International community lays legal groundwork for robust action to prevent mass violence against civilians

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(Washington, DC) – The Genocide Intervention Network / Save Darfur Coalition (GI-NET / SDC) welcomed the United Nations Security Council vote today authorizing a no-fly zone and other actions to protect civilians in Libya (Resolution #1973). Reports from the country indicate that more than a thousand people have died and a quarter of a million have been displaced since Gaddafi’s forces responded violently to pro-democracy protests in mid-February.

“Authorization of a no-fly zone and passage of such a robust Security Council resolution just thirty days after violence broke out in Libya are encouraging signs that the international community has recognized its responsibility to protect civilians from large-scale deliberate violence,” stated Mark Hanis, President of Genocide Intervention Network / Save Darfur Coalition. “It is now critical to implement the Security Council resolution quickly to prevent widespread violence against civilians as Qaddafi troops advance on Benghazi, and to cut off the regime’s ability to access funds.”

GI-NET / SDC first called on the United States to work with the UN Security Council to authorize a no-fly zone on February 22. GI-NET / SDC has also called for the creation of a mandatory Libya Recovery Fund that would hold all Libyan oil export revenues in escrow to prevent Libya’s oil wealth to be used to fund violence against civilians. The funds would be held in escrow until an internationally recognized post-Qaddafi government was in place.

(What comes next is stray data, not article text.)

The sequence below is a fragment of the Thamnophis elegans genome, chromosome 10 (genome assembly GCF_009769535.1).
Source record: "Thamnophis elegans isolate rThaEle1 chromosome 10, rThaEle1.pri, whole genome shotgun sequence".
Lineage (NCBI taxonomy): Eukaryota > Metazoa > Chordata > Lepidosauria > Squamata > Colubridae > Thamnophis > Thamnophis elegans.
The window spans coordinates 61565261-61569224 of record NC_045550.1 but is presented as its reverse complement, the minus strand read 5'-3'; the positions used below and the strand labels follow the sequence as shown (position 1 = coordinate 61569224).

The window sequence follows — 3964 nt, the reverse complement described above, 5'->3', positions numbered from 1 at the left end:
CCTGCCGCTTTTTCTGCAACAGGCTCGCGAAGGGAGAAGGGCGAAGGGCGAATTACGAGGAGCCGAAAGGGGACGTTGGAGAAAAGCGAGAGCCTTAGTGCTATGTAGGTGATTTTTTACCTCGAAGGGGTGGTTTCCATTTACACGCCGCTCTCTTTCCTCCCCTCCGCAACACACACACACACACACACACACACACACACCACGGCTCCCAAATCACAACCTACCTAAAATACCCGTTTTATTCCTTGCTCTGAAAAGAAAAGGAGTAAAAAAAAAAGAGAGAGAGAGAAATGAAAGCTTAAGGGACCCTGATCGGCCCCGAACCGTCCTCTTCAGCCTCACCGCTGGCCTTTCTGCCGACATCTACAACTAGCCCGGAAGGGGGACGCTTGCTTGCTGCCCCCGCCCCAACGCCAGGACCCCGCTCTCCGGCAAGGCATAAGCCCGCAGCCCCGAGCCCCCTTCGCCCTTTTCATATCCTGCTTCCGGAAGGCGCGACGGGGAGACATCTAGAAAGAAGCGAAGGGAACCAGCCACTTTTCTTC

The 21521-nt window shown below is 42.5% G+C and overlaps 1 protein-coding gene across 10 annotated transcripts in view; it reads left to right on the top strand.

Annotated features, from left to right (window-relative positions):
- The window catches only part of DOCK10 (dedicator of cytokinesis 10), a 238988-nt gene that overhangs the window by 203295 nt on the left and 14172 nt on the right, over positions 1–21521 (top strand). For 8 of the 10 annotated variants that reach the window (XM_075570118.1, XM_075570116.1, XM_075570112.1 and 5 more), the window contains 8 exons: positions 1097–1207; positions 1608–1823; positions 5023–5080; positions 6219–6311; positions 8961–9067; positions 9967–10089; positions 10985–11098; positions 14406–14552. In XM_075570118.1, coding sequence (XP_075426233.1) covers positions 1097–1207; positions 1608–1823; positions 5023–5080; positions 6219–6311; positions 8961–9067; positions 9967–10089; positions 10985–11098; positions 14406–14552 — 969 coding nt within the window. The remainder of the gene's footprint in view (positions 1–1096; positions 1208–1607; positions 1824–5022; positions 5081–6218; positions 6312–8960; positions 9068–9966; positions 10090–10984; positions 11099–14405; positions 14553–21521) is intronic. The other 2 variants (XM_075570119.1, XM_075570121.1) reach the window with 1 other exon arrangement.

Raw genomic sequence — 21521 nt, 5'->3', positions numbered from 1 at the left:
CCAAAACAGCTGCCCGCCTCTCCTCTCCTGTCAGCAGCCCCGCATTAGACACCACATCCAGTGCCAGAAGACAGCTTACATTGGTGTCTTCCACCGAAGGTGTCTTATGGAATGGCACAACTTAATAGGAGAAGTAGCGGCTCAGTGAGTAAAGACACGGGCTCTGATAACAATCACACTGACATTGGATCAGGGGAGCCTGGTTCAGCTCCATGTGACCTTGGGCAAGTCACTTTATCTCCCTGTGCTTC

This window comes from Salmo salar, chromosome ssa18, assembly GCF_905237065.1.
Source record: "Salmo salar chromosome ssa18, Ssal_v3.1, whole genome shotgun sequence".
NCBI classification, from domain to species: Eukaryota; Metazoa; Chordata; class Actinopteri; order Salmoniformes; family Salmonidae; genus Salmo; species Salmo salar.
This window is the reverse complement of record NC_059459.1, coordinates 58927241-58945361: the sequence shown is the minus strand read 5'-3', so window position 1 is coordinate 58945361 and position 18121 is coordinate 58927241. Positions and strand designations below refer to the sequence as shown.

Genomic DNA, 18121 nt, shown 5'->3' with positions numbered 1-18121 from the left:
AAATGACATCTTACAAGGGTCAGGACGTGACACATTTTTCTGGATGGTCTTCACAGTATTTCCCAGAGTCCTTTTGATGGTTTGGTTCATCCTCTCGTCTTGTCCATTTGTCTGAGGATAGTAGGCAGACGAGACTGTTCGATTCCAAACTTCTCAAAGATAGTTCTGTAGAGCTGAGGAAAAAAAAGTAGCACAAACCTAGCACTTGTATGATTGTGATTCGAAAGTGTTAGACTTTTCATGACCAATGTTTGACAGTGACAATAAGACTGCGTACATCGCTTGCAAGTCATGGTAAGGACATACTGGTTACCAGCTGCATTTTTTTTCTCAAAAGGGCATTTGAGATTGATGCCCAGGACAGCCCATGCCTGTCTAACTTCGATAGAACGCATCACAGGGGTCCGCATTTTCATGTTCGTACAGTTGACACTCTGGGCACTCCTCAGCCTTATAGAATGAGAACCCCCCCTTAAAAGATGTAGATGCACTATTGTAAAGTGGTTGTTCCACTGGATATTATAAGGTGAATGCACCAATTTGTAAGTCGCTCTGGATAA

The Save Darfur Coalition and Genocide Intervention Network merged on November 1, 2010 to create a more powerful voice dedicated to preventing and stopping large-scale, deliberate atrocities against civilians. The organization remains committed to its work to end the crisis in Darfur and bring peace to all of Sudan as well as to end violence in other areas of mass atrocities such as Congo and Burma.  The merger creates the world’s largest anti-genocide organization, with a membership base of hundreds of thousands of committed activists globally, an unparalleled nationwide student movement, more than 190 faith-based, advocacy and human rights partner organizations, and a network of institutional investors with over $700 billion in assets under management.

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